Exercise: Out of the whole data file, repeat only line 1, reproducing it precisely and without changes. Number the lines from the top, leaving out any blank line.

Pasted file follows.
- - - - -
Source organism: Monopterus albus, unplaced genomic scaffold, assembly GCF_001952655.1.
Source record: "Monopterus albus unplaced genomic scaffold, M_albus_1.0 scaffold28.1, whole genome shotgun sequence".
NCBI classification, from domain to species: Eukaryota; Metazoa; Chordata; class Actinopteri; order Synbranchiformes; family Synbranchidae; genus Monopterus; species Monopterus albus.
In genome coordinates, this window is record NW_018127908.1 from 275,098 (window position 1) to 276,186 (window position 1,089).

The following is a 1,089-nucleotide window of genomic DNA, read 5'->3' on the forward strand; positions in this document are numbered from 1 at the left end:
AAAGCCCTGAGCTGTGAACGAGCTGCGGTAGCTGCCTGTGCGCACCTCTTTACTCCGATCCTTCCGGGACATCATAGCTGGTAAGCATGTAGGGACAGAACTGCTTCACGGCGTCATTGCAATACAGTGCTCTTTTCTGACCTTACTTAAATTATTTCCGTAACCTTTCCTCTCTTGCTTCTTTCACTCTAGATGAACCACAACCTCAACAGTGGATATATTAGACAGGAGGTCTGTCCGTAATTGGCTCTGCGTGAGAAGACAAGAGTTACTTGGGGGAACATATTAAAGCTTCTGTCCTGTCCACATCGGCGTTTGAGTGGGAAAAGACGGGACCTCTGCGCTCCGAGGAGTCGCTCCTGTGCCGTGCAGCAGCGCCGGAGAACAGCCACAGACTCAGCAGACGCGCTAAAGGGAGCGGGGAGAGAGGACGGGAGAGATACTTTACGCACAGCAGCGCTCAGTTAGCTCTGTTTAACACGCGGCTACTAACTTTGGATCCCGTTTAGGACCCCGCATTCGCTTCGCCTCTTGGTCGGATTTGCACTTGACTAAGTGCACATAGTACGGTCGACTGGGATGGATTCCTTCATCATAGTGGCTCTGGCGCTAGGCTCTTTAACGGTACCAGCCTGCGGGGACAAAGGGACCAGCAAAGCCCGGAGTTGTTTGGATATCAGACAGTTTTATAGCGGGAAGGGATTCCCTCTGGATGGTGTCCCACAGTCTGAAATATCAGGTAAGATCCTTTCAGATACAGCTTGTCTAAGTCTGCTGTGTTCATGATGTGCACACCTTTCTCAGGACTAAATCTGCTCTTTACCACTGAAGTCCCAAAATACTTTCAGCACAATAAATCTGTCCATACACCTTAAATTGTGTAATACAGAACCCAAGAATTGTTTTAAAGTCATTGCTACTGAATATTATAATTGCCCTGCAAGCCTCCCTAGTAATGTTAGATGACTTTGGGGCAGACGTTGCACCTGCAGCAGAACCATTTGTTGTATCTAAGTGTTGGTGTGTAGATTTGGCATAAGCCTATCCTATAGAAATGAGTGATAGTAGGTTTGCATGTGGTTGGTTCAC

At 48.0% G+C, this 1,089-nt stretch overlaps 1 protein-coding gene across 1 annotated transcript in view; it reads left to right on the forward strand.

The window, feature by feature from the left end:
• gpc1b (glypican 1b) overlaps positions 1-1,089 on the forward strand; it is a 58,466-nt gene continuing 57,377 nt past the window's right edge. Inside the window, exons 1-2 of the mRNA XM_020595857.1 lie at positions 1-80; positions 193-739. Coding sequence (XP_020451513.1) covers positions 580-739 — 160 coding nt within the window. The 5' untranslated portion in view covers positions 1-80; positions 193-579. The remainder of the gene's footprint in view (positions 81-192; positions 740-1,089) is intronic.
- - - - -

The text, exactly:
Source organism: Monopterus albus, unplaced genomic scaffold, assembly GCF_001952655.1.